It was Sunday, June 27, 2004. The Braves were 34-39, not a good start for a team that (at that point) had won 12 straight division titles.
They were in Baltimore playing the Orioles. Coming into the series, the Braves had won only seven of the last 20 games. They had split the first two games of the series, losing the first one 5-0 and then winning game two on Saturday by the same score.
It had been a pretty ordinary, boring season so far.
But in the rubber game of the series, Baltimore jumped out to a 7-0 lead after six innings. Jaret Wright did not have a very good start, and it looked like the Braves would limp out of town with yet another losing series.
Then something special happened. The Braves scored one run in the seventh inning, and then scored seven runs in the eighth inning to take the lead. It was an amazing comeback, and the energy in the Atlanta dugout was amazing.
Atlanta won 14 of its next 18 games and took off. They finished 96-66 and won yet another division title. After that comeback win in Baltimore, the Braves went 61-27 and almost every player on that team pointed to that game as the turning point in the season.
Could that have happened on Friday, when the Braves were down 9-0 to first place Washington and came back and won 11-10? It was a remarkable comeback for a team that really needs a good weekend. Being down 9-0 was the last thing that needed to happen, but a miracle win will give the Braves a chance to instead have a special weekend.
There are a few things to wonder about with Atlanta’s win. First, what will it do for the Braves, a team that needed an emotional victory against a team many believe it can’t beat? And second, how will the Nationals react to such a crushing loss?
Maybe if the two teams split the double-header on Saturday, Friday’s win will lose some of its luster. But the Braves have an excellent chance now to have momentum that might give them an even better shot at winning the four-game series.
The Nationals have proven all season that they are a very good, and maybe even an excellent team. Sure, it’s ‘only’ July 20 and there’s still plenty of baseball left. You can give me all that ‘it’s a marathon, not a sprint’ nonsense, but the fact is this is a big series for the second-place Braves.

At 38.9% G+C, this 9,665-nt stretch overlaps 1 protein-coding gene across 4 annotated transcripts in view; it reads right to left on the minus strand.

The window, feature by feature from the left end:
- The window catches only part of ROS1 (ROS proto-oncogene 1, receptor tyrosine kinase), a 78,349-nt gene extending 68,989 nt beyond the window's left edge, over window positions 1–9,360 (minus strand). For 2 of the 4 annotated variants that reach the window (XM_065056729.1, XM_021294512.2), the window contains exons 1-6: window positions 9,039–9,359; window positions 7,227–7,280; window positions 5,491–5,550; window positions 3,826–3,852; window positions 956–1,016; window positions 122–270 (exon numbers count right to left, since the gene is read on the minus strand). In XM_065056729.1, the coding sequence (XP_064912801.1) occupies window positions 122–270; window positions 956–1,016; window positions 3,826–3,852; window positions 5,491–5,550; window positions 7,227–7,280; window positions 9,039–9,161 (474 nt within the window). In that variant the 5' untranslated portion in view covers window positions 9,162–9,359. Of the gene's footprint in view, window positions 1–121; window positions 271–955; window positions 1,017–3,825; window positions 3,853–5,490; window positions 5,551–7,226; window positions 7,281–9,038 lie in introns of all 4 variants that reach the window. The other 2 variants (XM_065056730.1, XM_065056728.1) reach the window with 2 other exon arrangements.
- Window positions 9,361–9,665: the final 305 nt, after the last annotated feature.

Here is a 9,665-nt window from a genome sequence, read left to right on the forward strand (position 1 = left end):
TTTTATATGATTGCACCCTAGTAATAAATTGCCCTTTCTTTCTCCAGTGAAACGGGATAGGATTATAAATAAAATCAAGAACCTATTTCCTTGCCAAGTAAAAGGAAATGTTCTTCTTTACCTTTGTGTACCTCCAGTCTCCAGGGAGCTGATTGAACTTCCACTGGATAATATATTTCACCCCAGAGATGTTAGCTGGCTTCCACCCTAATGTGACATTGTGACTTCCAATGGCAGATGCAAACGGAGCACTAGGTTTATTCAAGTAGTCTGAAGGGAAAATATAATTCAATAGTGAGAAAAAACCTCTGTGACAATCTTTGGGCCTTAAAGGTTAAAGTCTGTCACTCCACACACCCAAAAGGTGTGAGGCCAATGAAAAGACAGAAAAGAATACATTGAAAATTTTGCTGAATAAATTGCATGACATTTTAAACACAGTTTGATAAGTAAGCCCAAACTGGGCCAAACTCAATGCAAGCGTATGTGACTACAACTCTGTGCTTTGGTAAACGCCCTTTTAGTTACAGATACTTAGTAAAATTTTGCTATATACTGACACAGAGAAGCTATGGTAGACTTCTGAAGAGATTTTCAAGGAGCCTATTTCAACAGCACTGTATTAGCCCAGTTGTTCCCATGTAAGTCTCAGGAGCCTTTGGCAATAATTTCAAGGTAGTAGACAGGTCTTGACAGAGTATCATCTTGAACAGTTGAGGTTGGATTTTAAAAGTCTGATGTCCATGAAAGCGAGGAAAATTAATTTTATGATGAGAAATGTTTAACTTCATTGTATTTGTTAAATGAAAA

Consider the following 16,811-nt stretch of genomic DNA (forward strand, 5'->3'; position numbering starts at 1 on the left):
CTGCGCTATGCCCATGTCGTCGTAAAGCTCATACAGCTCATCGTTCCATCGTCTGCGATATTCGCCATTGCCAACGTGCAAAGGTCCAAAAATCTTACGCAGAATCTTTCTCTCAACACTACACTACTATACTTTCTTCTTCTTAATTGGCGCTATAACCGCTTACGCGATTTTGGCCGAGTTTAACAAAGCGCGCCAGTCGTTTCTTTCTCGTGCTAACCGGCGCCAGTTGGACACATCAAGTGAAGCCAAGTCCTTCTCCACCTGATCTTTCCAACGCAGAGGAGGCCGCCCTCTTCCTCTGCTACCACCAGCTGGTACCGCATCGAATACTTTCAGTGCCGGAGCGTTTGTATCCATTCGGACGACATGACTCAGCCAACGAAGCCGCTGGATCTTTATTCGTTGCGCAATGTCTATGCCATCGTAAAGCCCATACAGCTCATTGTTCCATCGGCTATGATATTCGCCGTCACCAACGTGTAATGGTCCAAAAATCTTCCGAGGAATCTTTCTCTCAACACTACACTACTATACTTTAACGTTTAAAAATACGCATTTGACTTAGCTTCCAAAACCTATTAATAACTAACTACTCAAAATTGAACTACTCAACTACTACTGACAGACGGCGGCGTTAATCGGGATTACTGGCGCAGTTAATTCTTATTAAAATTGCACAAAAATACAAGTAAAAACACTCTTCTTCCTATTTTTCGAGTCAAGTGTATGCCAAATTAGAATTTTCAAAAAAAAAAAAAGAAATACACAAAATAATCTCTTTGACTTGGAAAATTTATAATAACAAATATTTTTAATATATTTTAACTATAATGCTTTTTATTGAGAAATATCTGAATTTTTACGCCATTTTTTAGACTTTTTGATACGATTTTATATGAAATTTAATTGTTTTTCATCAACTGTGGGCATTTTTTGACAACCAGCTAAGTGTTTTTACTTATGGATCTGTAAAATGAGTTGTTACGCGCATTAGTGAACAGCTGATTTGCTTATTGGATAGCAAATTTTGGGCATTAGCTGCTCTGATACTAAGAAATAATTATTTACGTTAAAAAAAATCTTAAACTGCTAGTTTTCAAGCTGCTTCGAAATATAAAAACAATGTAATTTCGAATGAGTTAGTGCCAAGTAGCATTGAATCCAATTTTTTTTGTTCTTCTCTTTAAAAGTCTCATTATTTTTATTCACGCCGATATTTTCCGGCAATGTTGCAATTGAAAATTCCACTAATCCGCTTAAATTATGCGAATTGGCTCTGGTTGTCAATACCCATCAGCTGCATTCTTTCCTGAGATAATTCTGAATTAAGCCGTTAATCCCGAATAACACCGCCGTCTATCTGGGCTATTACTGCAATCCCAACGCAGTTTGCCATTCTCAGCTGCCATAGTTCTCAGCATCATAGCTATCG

They need to win the series. They have not played well against the Nationals the last five years, and that includes seasons when Washington had a bad team. Plus, just do the math. The Braves started the series three and a half games back with four to play against Washington. A dream weekend would have us waking up to find Atlanta in first place on Monday.
Let’s not get ahead of ourselves, but there’s no doubt after a game like Friday night you might think they can do anything. The players were pumped up like never before (kind of like the same dugout was in Baltimore eight years ago), and if they can’t feed off this victory they might never do it. This could be a game-changer, in more ways than one.
Any time the second-place visiting team comes back after being down 9-0 to the first-place home team, it’s a big deal. Let’s just hope the Braves can play well in the double-header Saturday and we can look back on this game Friday as the night things turned around.
The Braves had no business winning this game, but they did it. And we, the fans who still have doubts about this team, needed to see it as much as they did.
I mean, Paul Janish, the worst hitter on the team, got a bloop hit to win the game. Craig Kimbrel blew the lead and the Braves still won. They just never gave up. We might have, but they didn’t.
To quote the late, great Larry Munson, from October 1980: "We were gone. I gave up. You did, too."
It was a fun game to watch, and I hope you didn’t turn it off. I was tempted, but I stuck with them. And if you did watch, you’ll probably be glued to the TV this weekend to see if this one game can make the Braves the team to beat in the NL East.
Listen to “The Bill Shanks Show” from 3-6 p.m. weekdays on WPLA Fox Sports 1670 AM in Macon and online at www.foxsports1670.com. Follow Bill on twitter @BillShanks and email him at firstname.lastname@example.org.